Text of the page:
Shutting the Doors


Published April 21, 2010, issue of April 30, 2010.
  • Print
  • Share Share

Rabbi Louis Jacobs was well on his way to becoming chief rabbi of the United Kingdom in the 1960s, when his ascension was stopped cold because of a small, brilliant book he had published challenging the traditional view that the Torah was dictated by God from Mount Sinai. Banned from his own Orthodox synagogue, he inspired the birth of the Masorti movement in Britain, and went on to author more than 50 books, achieving worldwide fame for his scholarship, eloquence and aptitude for reconciling Orthodox practice and modern belief.

But that hardly mattered when, decades later at his granddaughter’s auf ruf, Jacobs was denied the honor of being called to the Torah. He had long ago crossed a theological line laid down by the Jewish religious establishment in Britain, and it was not to be forgiven.

Today, the theological requirements for Jewish communal leadership have largely been replaced by a simpler question: Where do you stand on Israel? Answer incorrectly, and you may no longer be considered an acceptable Jew.

Judge Richard Goldstone is no Louis Jacobs, and readers of this page are aware that the Forward was sharply critical of the damaging report bearing Goldstone’s name that accused Israel and Hamas of war crimes in the Gaza military campaign. Jacobs was once voted “the greatest British Jew of all time.” It’s doubtful that Goldstone will ever be a candidate for that sort of honor.

Nonetheless, the demonization and isolation of Richard Goldstone is wrong, offensive and, frankly, in violation of the very Jewish values that the community pretends to uphold. That the man cannot even attend his grandson’s bar mitzvah in South Africa speaks volumes about the intolerance and ignorance of those who bully in the name of Israel.

The head of South Africa’s beit din, or Jewish religious court, has been quoted as saying that Goldstone is staying away from the bar mitzvah of his own volition, calling it “quite a sensible thing to avert all this unpleasantness.” Unpleasantness? That’s hardly the description we’d give to threats of disrupting a religious service on Shabbat. It is deeply troubling that the leader of so notable a Jewish community would give his hekhsher to this sort of intimidation.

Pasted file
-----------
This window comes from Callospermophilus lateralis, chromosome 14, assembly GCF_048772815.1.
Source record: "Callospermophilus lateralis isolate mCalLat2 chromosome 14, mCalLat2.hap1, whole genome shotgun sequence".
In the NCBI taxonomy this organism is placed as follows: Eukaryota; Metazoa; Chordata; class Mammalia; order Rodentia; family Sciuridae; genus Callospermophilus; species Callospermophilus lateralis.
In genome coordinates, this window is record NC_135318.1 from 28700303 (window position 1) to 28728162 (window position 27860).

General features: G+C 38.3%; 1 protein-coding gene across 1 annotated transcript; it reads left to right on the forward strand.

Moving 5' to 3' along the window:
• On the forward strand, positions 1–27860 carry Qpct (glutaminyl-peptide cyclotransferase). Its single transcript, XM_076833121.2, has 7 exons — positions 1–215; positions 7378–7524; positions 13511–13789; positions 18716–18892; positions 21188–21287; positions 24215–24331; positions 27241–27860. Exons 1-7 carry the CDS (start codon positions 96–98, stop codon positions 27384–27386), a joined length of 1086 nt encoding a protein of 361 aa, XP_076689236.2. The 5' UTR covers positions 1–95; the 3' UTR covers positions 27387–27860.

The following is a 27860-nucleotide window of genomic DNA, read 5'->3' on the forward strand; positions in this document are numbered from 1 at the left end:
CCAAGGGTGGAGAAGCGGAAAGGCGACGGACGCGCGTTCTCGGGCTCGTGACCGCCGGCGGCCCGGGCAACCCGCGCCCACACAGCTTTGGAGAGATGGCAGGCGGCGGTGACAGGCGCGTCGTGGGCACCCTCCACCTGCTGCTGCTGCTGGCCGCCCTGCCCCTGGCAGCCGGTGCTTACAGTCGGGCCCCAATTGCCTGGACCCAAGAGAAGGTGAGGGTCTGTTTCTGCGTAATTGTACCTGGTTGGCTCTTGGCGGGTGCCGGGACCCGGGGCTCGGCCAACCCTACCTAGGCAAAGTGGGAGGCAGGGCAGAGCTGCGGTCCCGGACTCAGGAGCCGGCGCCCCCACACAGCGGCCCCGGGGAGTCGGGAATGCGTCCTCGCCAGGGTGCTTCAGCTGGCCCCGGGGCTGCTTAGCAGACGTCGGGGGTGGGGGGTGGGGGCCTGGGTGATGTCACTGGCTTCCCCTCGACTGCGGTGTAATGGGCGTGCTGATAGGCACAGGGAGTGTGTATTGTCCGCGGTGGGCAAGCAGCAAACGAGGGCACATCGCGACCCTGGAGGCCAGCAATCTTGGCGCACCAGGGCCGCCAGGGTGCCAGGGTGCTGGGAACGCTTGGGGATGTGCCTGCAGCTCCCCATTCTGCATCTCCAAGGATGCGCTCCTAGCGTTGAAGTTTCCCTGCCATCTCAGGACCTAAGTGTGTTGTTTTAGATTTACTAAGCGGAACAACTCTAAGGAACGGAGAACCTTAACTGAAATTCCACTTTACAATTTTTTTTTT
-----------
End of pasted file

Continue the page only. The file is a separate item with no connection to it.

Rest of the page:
Reuven Livingstone, an Orthodox rabbi from South Africa who says he is “no fan” of Goldstone, noted that even someone under the religious ban of cherem (excommunication) — an extremely rare occurrence that was not invoked in this case — is still allowed to pray with other Jews. “The implications of shutting the synagogue doors on any Jew are simply enormous and establish a dangerous and awful precedent,” Livingstone wrote.

The sorry consequences of shutting the synagogue doors on Rabbi Jacobs are now well-recognized; many believe that British Jewry lost an important opportunity to embrace modernity and be strengthened by it. Shutting the doors on Richard Goldstone may also have unforeseen consequences, if it heralds a time when a few bullies can decide who is a Jew.

Find us on Facebook!
  • Could Spider-Man be Jewish? Andrew Garfield thinks so.
  • Most tasteless video ever? A new video shows Jesus Christ dying at Auschwitz.
  • "It’s the smell that hits me first — musty, almost sweet, emanating from the green felt that cradles each piece of silver cutlery in its own place." Only one week left to submit! Tell us the story of your family's Jewish heirloom.
  • Mazel tov to Chelsea Clinton and Marc Mezvinsky!
  • If it's true, it's pretty terrifying news.
  • “My mom went to cook at the White House and all I got was this tiny piece of leftover raspberry ganache."
  • Planning on catching "Fading Gigolo" this weekend? Read our review.
  • A new initiative will spend $300 million a year towards strengthening Israel's relationship with the Diaspora. Is this money spent wisely?
  • Lusia Horowitz left pre-state Israel to fight fascism in Spain — and wound up being captured by the Nazis and sent to die at Auschwitz. Share her remarkable story — told in her letters.
  • Vered Guttman doesn't usually get nervous about cooking for 20 people, even for Passover. But last night was a bit different. She was cooking for the Obamas at the White House Seder.
  • A grumpy Jewish grandfather is wary of his granddaughter's celebrating Easter with the in-laws. But the Seesaw says it might just make her appreciate Judaism more. What do you think?
  • “Twist and Shout.” “Under the Boardwalk.” “Brown-Eyed Girl.” What do these great songs have in common? A forgotten Jewish songwriter. We tracked him down.
  • What can we learn from tragedies like the rampage in suburban Kansas City? For one thing, we must keep our eyes on the real threats that we as Jews face.
  • When is a legume not necessarily a legume? Philologos has the answer.
  • from-cache

Would you like to receive updates about new stories?

We will not share your e-mail address or other personal information.

Already subscribed? Manage your subscription.